SUBWAY is celebrating The Boys In The Hall, examining certain players and their candidacy for the Hall of Fame. Jake Peavy is this week’s candidate. At 32 years old, Peavy should have several more years to cement his candidacy, but a move to the Boston Red Sox last week should go a long way towards helping his push.
When Jake Peavy was traded from the Chicago White Sox to the Red Sox last week before baseball’s trade deadline, it came as a shock to some. The White Sox had previously stated they wouldn’t deal Peavy. His move to the Red Sox may have fundamentally shifted the American League pennant chase simply because Peavy has been one of baseball’s best pitchers throughout his career.
Way back in 2002, I was a working for a television station in San Diego and was on hand to watch a 21-year-old named “Jacob” Peavy step to the mound for the San Diego Padres and be absolutely dominating in his debut against the New York Yankees. On June 22 of that year, he tossed six innings, allowing three hits and one run, while striking out four and walking two. He took the loss in a 1-0 decision but everyone who watched him that day and talked to him afterwards in the locker room, knew we had witnessed the start of something special.
Despite playing on a middling Padres team for most of his first eight seasons, Peavy developed into one of baseball’s best hurlers. The righty has always been known for his bulldog mentality and the fact that he has always gone right after hitters. He won the 2007 National League Cy Young Award after winning the NL pitching Triple Crown, leading the league with 19 wins, a 2.54 ERA and 240 strikeouts.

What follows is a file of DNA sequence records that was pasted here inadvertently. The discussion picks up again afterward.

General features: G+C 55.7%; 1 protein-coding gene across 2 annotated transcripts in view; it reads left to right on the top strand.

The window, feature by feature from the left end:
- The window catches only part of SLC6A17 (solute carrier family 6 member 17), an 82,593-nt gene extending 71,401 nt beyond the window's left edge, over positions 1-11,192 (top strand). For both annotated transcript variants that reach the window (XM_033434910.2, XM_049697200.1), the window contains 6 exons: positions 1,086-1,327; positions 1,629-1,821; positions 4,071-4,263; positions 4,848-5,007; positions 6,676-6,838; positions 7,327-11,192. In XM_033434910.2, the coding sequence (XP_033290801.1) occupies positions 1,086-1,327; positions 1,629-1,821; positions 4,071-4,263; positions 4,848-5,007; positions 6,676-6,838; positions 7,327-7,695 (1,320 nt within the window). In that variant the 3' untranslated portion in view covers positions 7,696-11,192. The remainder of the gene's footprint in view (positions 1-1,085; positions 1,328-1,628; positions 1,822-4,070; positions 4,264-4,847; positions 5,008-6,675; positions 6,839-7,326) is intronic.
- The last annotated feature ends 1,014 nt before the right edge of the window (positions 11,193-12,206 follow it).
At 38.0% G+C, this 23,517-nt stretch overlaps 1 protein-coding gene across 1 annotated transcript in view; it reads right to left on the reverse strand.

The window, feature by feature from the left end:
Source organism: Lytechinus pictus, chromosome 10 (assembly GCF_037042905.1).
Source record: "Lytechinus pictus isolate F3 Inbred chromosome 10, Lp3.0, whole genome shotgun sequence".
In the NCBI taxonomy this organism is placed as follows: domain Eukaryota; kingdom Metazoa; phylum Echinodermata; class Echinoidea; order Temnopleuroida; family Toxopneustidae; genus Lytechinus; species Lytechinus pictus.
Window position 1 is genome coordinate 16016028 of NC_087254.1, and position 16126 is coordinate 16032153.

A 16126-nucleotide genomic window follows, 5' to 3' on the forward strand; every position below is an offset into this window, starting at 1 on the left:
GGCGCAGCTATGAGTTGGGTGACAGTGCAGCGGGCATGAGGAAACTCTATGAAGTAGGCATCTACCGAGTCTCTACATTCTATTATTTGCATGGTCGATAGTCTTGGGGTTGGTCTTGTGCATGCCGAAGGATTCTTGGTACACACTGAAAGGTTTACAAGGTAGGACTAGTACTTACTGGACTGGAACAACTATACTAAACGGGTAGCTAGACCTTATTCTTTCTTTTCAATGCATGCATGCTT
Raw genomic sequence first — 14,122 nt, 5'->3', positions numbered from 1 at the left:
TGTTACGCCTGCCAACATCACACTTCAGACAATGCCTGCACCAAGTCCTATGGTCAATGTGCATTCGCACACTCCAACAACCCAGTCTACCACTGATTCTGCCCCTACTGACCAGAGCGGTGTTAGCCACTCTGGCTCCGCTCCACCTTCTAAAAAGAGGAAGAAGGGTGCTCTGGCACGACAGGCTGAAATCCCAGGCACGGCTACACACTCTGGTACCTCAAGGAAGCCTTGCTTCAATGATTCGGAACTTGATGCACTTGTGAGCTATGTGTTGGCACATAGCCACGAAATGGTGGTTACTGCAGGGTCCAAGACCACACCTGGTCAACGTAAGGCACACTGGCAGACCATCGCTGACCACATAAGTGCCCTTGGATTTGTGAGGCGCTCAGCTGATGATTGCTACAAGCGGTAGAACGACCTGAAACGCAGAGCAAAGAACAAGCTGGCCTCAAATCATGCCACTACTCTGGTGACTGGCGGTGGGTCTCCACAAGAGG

The day he was traded to the Chicago White Sox in 2009 was crushing for me as a Padres fan. But it was even more difficult watching him struggle with injuries for the past four years in Chicago. As a big fan of Peavy’s I am hoping the move to Boston signals a shift in his career as a change of scenery could do him well.
While Peavy’s numbers don’t fall into the traditional Hall of Fame parameters, we could see a shift in the next few years as to how players are examined numerically. That said, Peavy does have some work to do thanks to being injured for much of the past four seasons.
Peavy has a career record of 129-97, his career ERA of 3.49 should drop as he regains his health, as should his WHIP of 1.18. Additionally, his 1,831 strikeouts are a testament to how dominant he can be.
While Peavy isn’t there yet, he will certainly be discussed as one of the best pitchers of his era, and with a few good seasons could creep into the discussion for a Hall of Fame spot.